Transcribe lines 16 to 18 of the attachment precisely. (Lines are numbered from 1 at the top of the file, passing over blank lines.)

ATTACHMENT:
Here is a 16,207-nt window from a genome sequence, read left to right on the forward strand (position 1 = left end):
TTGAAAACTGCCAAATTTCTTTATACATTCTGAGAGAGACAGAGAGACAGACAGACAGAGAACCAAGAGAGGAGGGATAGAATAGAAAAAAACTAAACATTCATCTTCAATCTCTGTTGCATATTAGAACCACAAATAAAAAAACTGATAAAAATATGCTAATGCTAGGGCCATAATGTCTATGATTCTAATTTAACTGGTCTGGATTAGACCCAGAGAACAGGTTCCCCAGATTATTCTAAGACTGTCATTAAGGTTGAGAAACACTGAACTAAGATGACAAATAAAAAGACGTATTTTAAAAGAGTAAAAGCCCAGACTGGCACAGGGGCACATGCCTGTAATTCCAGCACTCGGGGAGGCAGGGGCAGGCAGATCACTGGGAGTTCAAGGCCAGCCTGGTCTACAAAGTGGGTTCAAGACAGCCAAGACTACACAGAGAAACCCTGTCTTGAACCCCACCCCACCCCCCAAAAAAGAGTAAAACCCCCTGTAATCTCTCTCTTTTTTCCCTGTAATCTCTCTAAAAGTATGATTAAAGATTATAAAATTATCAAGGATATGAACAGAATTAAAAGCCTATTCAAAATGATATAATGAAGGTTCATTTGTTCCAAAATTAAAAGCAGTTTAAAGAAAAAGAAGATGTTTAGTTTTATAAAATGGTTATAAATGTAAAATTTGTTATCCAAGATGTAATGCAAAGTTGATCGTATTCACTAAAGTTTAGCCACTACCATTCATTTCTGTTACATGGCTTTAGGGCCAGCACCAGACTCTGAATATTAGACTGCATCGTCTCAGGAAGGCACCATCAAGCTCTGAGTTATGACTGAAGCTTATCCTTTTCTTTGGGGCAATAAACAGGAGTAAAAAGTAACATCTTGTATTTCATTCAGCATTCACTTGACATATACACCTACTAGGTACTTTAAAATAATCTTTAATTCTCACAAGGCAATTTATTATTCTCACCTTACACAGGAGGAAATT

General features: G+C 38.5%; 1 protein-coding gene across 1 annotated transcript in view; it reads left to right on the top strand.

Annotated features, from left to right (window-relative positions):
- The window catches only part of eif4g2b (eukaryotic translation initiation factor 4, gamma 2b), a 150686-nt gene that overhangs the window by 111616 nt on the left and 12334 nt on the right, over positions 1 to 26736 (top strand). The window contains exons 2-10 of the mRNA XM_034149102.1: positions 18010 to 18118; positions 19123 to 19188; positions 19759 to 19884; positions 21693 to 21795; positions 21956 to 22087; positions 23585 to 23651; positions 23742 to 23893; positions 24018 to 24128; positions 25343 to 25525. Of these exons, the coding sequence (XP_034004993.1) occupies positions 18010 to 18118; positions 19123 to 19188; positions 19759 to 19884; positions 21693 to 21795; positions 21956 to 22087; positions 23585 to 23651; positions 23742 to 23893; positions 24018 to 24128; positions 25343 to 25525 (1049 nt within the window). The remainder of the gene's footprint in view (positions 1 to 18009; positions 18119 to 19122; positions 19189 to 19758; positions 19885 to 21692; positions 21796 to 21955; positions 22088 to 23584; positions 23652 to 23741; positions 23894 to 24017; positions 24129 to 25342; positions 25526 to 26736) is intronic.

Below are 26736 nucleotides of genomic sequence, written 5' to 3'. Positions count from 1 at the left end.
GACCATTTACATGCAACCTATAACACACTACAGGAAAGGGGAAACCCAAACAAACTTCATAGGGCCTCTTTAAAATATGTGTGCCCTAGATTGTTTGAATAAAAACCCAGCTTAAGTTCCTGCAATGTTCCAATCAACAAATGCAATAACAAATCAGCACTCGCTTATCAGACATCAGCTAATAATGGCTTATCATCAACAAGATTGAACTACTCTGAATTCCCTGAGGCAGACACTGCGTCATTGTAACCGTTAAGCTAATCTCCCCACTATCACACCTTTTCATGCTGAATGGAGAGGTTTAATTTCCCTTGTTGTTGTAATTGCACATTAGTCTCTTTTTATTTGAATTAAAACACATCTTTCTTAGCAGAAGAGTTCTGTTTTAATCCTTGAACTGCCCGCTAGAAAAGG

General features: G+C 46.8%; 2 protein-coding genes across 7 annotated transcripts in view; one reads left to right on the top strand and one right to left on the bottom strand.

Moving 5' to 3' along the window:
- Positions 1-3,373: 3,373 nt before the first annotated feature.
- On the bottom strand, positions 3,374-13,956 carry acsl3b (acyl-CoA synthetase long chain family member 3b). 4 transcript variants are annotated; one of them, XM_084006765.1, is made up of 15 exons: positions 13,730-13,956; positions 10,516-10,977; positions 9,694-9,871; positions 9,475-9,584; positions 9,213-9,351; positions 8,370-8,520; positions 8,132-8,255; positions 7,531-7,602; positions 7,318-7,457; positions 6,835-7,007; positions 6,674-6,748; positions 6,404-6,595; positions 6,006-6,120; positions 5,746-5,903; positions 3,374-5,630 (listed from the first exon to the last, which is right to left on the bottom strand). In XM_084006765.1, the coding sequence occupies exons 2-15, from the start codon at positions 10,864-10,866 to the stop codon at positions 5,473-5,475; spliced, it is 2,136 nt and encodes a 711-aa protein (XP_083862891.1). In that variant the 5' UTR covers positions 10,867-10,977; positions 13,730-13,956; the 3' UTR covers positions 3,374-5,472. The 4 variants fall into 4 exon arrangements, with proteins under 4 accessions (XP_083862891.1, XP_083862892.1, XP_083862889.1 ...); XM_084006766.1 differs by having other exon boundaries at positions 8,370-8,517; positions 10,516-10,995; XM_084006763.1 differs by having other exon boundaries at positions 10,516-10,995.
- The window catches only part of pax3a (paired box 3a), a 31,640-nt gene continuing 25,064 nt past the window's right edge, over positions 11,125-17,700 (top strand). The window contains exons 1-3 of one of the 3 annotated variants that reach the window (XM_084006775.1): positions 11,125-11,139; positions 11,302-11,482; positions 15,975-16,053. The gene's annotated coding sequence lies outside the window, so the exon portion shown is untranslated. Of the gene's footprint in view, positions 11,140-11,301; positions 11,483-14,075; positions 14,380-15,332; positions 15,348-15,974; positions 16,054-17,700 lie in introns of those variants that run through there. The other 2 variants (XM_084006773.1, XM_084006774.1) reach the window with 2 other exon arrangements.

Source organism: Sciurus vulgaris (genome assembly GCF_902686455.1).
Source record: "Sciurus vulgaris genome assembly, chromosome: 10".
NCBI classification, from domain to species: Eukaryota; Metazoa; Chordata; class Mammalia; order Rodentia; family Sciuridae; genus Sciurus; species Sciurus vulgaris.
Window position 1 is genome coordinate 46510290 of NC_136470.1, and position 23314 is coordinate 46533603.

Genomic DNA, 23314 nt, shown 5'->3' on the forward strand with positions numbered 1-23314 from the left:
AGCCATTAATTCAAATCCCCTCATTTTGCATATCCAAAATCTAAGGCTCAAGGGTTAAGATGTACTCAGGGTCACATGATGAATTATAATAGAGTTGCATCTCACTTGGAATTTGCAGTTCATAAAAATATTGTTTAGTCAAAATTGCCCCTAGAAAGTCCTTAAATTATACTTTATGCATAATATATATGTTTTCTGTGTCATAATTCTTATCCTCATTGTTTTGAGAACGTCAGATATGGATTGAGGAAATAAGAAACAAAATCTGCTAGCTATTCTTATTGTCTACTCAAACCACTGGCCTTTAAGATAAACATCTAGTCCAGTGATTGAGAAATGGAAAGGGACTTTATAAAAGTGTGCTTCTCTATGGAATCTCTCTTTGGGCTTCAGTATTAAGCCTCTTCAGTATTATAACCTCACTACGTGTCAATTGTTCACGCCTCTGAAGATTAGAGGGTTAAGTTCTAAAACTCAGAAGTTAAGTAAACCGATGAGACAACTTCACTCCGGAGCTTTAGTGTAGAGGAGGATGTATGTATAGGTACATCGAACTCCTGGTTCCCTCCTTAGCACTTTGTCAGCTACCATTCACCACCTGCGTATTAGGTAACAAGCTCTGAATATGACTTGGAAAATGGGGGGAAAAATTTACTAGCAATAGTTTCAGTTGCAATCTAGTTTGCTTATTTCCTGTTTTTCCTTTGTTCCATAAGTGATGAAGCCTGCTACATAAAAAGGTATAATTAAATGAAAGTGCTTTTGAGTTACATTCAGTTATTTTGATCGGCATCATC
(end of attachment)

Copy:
Window position 1 is genome coordinate 46510290 of NC_136470.1, and position 23314 is coordinate 46533603.

Genomic DNA, 23314 nt, shown 5'->3' on the forward strand with positions numbered 1-23314 from the left:
AGCCATTAATTCAAATCCCCTCATTTTGCATATCCAAAATCTAAGGCTCAAGGGTTAAGATGTACTCAGGGTCACATGATGAATTATAATAGAGTTGCATCTCACTTGGAATTTGCAGTTCATAAAAATATTGTTTAGTCAAAATTGCCCCTAGAAAGTCCTTAAATTATACTTTATGCATAATATATATGTTTTCTGTGTCATAATTCTTATCCTCATTGTTTTGAGAACGTCAGATATGGATTGAGGAAATAAGAAACAAAATCTGCTAGCTATTCTTATTGTCTACTCAAACCACTGGCCTTTAAGATAAACATCTAGTCCAGTGATTGAGAAATGGAAAGGGACTTTATAAAAGTGTGCTTCTCTATGGAATCTCTCTTTGGGCTTCAGTATTAAGCCTCTTCAGTATTATAACCTCACTACGTGTCAATTGTTCACGCCTCTGAAGATTAGAGGGTTAAGTTCTAAAACTCAGAAGTTAAGTAAACCGATGAGACAACTTCACTCCGGAGCTTTAGTGTAGAGGAGGATGTATGTATAGGTACATCGAACTCCTGGTTCCCTCCTTAGCACTTTGTCAGCTACCATTCACCACCTGCGTATTAGGTAACAAGCTCTGAATATGACTTGGAAAATGGGGGGAAAAATTTACTAGCAATAGTTTCAGTTGCAATCTAGTTTGCTTATTTCCTGTTTTTCCTTTGTTCCATAAGTGATGAAGCCTGCTACATAAAAAGGTATAATTAAATGAAAGTGCTTTTGAGTTACATTCAGTTATTTTGATCGGCATCATC